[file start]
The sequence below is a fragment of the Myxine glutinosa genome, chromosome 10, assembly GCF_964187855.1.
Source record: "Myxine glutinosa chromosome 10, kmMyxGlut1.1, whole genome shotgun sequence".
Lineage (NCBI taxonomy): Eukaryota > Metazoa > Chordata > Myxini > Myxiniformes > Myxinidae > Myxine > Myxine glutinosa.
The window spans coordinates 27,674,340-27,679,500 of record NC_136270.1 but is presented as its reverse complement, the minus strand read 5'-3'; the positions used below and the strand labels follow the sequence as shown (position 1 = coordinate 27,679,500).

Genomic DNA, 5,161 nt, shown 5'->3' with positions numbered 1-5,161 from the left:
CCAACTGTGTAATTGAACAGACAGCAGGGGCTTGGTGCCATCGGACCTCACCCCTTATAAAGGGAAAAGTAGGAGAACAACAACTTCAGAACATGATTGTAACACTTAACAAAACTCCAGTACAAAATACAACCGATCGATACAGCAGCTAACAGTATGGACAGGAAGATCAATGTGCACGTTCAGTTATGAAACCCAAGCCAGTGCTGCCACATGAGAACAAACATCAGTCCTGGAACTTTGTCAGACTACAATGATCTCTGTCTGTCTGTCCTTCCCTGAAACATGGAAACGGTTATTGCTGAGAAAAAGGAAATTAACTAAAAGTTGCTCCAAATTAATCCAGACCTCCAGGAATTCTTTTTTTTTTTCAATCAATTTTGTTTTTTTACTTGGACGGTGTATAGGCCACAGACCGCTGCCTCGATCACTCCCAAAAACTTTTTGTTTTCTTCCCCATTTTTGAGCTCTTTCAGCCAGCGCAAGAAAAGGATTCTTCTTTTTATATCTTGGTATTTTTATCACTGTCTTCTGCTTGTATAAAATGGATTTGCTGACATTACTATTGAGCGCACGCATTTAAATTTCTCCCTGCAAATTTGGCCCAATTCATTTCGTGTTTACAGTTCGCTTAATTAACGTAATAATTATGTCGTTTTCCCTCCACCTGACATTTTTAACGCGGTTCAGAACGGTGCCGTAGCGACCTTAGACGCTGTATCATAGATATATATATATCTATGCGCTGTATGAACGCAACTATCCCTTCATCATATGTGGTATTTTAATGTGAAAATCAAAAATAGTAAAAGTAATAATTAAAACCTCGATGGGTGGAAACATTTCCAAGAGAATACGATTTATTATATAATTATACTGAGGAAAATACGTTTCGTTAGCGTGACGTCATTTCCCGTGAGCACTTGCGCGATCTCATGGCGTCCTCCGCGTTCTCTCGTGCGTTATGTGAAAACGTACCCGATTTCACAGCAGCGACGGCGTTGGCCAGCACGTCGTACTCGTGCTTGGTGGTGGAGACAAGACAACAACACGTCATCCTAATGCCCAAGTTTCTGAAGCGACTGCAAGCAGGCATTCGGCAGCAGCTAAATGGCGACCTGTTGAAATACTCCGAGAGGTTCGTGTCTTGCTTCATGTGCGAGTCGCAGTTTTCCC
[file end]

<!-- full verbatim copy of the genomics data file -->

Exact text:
The sequence below is a fragment of the Myxine glutinosa genome, chromosome 10, assembly GCF_964187855.1.
Source record: "Myxine glutinosa chromosome 10, kmMyxGlut1.1, whole genome shotgun sequence".
Lineage (NCBI taxonomy): Eukaryota > Metazoa > Chordata > Myxini > Myxiniformes > Myxinidae > Myxine > Myxine glutinosa.
The window spans coordinates 27,674,340-27,679,500 of record NC_136270.1 but is presented as its reverse complement, the minus strand read 5'-3'; the positions used below and the strand labels follow the sequence as shown (position 1 = coordinate 27,679,500).

Genomic DNA, 5,161 nt, shown 5'->3' with positions numbered 1-5,161 from the left:
CCAACTGTGTAATTGAACAGACAGCAGGGGCTTGGTGCCATCGGACCTCACCCCTTATAAAGGGAAAAGTAGGAGAACAACAACTTCAGAACATGATTGTAACACTTAACAAAACTCCAGTACAAAATACAACCGATCGATACAGCAGCTAACAGTATGGACAGGAAGATCAATGTGCACGTTCAGTTATGAAACCCAAGCCAGTGCTGCCACATGAGAACAAACATCAGTCCTGGAACTTTGTCAGACTACAATGATCTCTGTCTGTCTGTCCTTCCCTGAAACATGGAAACGGTTATTGCTGAGAAAAAGGAAATTAACTAAAAGTTGCTCCAAATTAATCCAGACCTCCAGGAATTCTTTTTTTTTTTCAATCAATTTTGTTTTTTTACTTGGACGGTGTATAGGCCACAGACCGCTGCCTCGATCACTCCCAAAAACTTTTTGTTTTCTTCCCCATTTTTGAGCTCTTTCAGCCAGCGCAAGAAAAGGATTCTTCTTTTTATATCTTGGTATTTTTATCACTGTCTTCTGCTTGTATAAAATGGATTTGCTGACATTACTATTGAGCGCACGCATTTAAATTTCTCCCTGCAAATTTGGCCCAATTCATTTCGTGTTTACAGTTCGCTTAATTAACGTAATAATTATGTCGTTTTCCCTCCACCTGACATTTTTAACGCGGTTCAGAACGGTGCCGTAGCGACCTTAGACGCTGTATCATAGATATATATATATCTATGCGCTGTATGAACGCAACTATCCCTTCATCATATGTGGTATTTTAATGTGAAAATCAAAAATAGTAAAAGTAATAATTAAAACCTCGATGGGTGGAAACATTTCCAAGAGAATACGATTTATTATATAATTATACTGAGGAAAATACGTTTCGTTAGCGTGACGTCATTTCCCGTGAGCACTTGCGCGATCTCATGGCGTCCTCCGCGTTCTCTCGTGCGTTATGTGAAAACGTACCCGATTTCACAGCAGCGACGGCGTTGGCCAGCACGTCGTACTCGTGCTTGGTGGTGGAGACAAGACAACAACACGTCATCCTAATGCCCAAGTTTCTGAAGCGACTGCAAGCAGGCATTCGGCAGCAGCTAAATGGCGACCTGTTGAAATACTCCGAGAGGTTCGTGTCTTGCTTCATGTGCGAGTCGCAGTTTTCCC